Growing Up, Sucks!

Growing Up, Sucks!

Shalekiah Barton, Staff writer

My parents warned me, but I didn’t want to listen.

Growing up, sucks.

As a child, born in the 90’s, everyday was great.

I had not a care in the world.

The toughest thing I had to decide, was what cereal I wanted to eat for breakfast.

Do I go light with Cheerios or sugary with Cinnamon Toast Crunch?

Aside from eating healthy, my other responsibility was to do well in school.

Looking back, I wish I had vocabulary tests and science fairs, now.

Compared to 22 page papers, bills, deadlines, and the stress of jobs and earning money.
It was all so simple.

As a kid, I worked hard but I was very sheltered.

I attended a private school, that was attached to a church.

I never had to worry about being pressured in to drugs,alcohol or violence.
I was taught that if I followed the rules, I would have a smooth life.

Boy, did my teacher lie.

Change is the thing that sucks the most.

It’s like you wake up one morning and play with your Barbies, Uno cards and board games.

The next morning, you’re dealing with car notes and college loans.

Its like the game of Monopoly becomes real.

The worst part of growing up is the changes that we experience.

First the change in your appearance.

People gain weight, most guys lose that “cute thing” about them and they end up looking slightly creepy.

The kids who had bad acne, are no longer calling it puberty.

It is called stress, or life.

At times, I sit back and think about how great I had it.

I listened to music that had meaning.

I heard phrases in songs like, “Dreams are real, all you have to do is just believe”.

Now, I turn on the radio, computer, television and phone and hear the same twerking songs.

How many twerking songs do we need?

There is no degree in twerking, at least not yet.

This world will find a way to make dumb things important.

Another thing that sucks about growing up, is I can remember when things weren’t so vain.

You know you’re getting old, when you can say; “Back in my day.”

I am not ashamed to say it, because I am well aware that my day was the best day.

The 90’s was all about great music, incredible fashion trends and true beauty.

Men didn’t have to drive fancy cars or be emotionless to get good women.

Women didn’t have to put on loads of makeup or get thousands of dollars worth of plastic surgery, to feel beautiful.

Everything was as simple as talking and communicating with one human to the next.

These days, every one in the world, spends 24 hours, and 365 days focused on themselves.

Ordinarily that would be a good thing, but I remember when I would see people struggling, help them.

It has truly become a dog eat, dog world.

People use others to try and get ahead and when I was younger that was the main thing my teachers taught us not to do.

I was told, there is enough of everything to go around.

There is no need to rush or be conniving.

I remember during lunch, I would run to the front of the line, just to get the same foods that people in the back got.

That is the biggest lesson of all, rushing leads to nowhere.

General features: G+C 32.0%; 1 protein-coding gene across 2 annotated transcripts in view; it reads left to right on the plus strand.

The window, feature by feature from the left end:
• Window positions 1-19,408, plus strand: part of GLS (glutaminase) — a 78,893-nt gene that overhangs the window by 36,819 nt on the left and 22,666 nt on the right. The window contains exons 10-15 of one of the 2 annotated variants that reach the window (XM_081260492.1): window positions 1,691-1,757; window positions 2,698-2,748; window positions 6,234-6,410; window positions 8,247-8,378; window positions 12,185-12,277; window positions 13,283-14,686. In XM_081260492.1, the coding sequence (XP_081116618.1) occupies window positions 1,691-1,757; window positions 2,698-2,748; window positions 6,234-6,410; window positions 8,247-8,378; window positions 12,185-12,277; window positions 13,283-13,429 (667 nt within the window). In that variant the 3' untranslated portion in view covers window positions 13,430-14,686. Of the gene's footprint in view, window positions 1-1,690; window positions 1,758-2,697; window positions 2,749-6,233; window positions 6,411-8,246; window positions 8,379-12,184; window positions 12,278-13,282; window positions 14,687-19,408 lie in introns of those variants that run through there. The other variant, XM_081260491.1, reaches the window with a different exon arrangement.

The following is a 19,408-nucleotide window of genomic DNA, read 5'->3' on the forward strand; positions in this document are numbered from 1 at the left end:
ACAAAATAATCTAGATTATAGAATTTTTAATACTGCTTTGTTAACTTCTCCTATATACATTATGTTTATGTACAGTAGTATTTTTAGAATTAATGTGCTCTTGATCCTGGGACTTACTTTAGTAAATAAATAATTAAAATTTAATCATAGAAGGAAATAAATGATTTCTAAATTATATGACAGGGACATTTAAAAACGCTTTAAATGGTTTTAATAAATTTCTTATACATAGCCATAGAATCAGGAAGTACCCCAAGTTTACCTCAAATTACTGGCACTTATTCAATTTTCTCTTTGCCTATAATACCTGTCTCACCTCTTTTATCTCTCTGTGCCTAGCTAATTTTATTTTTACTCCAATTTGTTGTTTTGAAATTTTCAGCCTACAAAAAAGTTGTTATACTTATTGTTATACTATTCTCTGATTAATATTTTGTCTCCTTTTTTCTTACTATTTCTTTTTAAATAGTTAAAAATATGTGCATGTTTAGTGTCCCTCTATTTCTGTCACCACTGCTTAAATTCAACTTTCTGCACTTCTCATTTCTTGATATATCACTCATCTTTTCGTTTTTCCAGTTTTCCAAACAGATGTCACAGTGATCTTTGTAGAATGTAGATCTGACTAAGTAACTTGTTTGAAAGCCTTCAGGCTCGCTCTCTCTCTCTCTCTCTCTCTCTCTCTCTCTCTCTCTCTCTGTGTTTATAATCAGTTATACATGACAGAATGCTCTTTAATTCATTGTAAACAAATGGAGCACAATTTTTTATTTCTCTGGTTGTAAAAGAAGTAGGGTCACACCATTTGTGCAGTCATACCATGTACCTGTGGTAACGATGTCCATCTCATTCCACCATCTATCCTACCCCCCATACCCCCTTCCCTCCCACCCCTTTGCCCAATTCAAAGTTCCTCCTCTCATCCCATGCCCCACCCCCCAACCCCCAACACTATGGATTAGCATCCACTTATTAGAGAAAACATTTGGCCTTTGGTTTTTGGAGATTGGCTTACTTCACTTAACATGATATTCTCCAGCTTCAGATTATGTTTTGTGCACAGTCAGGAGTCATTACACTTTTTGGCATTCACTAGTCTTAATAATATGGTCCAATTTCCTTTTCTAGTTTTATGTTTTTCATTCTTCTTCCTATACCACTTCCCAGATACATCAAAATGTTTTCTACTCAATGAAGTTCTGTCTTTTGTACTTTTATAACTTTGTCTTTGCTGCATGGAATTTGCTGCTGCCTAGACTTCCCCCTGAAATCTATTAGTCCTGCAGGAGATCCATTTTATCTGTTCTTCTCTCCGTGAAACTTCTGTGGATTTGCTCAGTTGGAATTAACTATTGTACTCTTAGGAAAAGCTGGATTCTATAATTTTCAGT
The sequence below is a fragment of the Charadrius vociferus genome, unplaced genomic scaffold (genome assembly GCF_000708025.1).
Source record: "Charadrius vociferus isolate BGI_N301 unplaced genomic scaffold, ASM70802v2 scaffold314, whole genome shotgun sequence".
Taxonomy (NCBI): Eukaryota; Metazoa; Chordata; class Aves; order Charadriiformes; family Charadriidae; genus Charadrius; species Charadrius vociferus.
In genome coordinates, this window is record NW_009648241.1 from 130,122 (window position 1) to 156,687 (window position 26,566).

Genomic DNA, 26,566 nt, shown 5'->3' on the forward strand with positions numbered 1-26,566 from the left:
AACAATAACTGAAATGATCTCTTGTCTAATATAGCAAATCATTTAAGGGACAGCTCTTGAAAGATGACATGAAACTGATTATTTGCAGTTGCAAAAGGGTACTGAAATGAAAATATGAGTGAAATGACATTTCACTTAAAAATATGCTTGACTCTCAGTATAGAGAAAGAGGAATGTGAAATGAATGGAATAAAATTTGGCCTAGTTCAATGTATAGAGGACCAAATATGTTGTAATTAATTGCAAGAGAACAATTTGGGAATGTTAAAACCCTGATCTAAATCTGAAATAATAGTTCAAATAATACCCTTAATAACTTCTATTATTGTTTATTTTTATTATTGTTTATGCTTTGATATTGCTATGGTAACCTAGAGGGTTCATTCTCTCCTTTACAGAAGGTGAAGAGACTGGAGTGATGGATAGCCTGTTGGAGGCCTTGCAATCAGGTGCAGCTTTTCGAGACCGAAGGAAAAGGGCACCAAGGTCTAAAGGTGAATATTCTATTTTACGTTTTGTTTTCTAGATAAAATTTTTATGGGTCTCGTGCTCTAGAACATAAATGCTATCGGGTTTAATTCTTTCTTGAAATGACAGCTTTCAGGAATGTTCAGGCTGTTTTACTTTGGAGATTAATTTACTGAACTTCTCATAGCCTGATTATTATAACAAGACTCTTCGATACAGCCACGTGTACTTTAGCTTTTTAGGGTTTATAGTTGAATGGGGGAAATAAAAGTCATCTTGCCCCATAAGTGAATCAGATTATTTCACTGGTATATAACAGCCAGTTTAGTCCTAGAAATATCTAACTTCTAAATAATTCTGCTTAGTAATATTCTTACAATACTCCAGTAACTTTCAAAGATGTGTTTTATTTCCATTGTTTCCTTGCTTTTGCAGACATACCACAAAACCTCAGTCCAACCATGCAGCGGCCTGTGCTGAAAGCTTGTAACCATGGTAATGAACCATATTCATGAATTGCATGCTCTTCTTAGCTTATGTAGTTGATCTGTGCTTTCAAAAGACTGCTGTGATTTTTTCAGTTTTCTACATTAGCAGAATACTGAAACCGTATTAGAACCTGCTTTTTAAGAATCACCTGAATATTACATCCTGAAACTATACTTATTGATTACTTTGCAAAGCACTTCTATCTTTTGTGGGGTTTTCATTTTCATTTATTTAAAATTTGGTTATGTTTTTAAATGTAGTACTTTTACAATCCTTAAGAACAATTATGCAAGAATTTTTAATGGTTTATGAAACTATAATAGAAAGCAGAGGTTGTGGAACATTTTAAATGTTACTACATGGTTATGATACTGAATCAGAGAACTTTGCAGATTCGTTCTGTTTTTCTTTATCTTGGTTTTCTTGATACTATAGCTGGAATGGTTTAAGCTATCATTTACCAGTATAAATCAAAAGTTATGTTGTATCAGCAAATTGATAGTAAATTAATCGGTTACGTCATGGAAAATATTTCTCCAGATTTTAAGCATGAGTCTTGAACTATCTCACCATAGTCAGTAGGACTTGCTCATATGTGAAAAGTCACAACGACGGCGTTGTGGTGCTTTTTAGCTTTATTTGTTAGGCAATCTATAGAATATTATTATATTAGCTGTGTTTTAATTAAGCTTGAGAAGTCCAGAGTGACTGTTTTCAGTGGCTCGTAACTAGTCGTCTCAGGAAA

Looking back on certain things I laugh because I am grateful for the times I’ve had.

Eating my grandma’s banana pudding, going to the park and enjoying the circus.

Things have changed and I still struggle with the reality of it all.

My grandmother has passed on, I can no longer fit on the swing sets at the parks and the circus is super expensive.

All the things you could get a way with as a kid, no longer are acceptable.

Over time, you notice that your feet can’t fit inside of your favorite blanket.

For some people that’s the first sign or change, that they experience.

Clothes not fitting and feet hurting from shoes that are too small.

The biggest heartbreak is being too old to get gifts on Christmas.

I remember it all started at age 16, I started getting money as gifts.

It was like parents didn’t care to go hunt in the middle of the night for toys and games anymore.

Every relatives excuse was, “We don’t know what to get you”.

I always said, “Well you could of at least wrapped the money up with a bow.”

By the time I turned 18, I started buying my own gifts.

Everyday is my Christmas, I buy whatever I want, whenever.

And I have the bills and receipts to prove it.

Growing up sucks, so to all the kids out there, stop wishing to get older.

Every birthday, I would blow out my candles and wish to get older.

If only I could find those candles and relight them, I’d ask for a billion dollars instead!

I guess, I’ll have to deal with growth. After all every diamond is made from pressure.

I don’t mind, having my parents expectations rise, it gives me motivation to be greater each day.

All I want to ever do is make them happy,and work hard to make them rich.

However, I do have friends who don’t feel the same way.

Some people I know can’t handle the responsibilities of being a grown up.

I have friends who are cracking under pressure.

Can’t hold a job, struggling in school and are unhappy.

I understand where they’re coming from, and even though growing up sucks; we have to deal with it.

Growing up has given me experiences that I would not trade for the world, so in a way I am happy that I am older.

Also, martinis and daiquiris are a great treat for being grown up.

Maybe, this was all a dream to see how I could handle it in the future.

Maybe I am not really grown up, after all.

Maybe I am the real life, Peter Pan.

If not, I’ve enjoyed being a kid.

Guess its time to enjoy being a grown up.

Maybe, just maybe.

After all, growth is apart of life and life is worth living.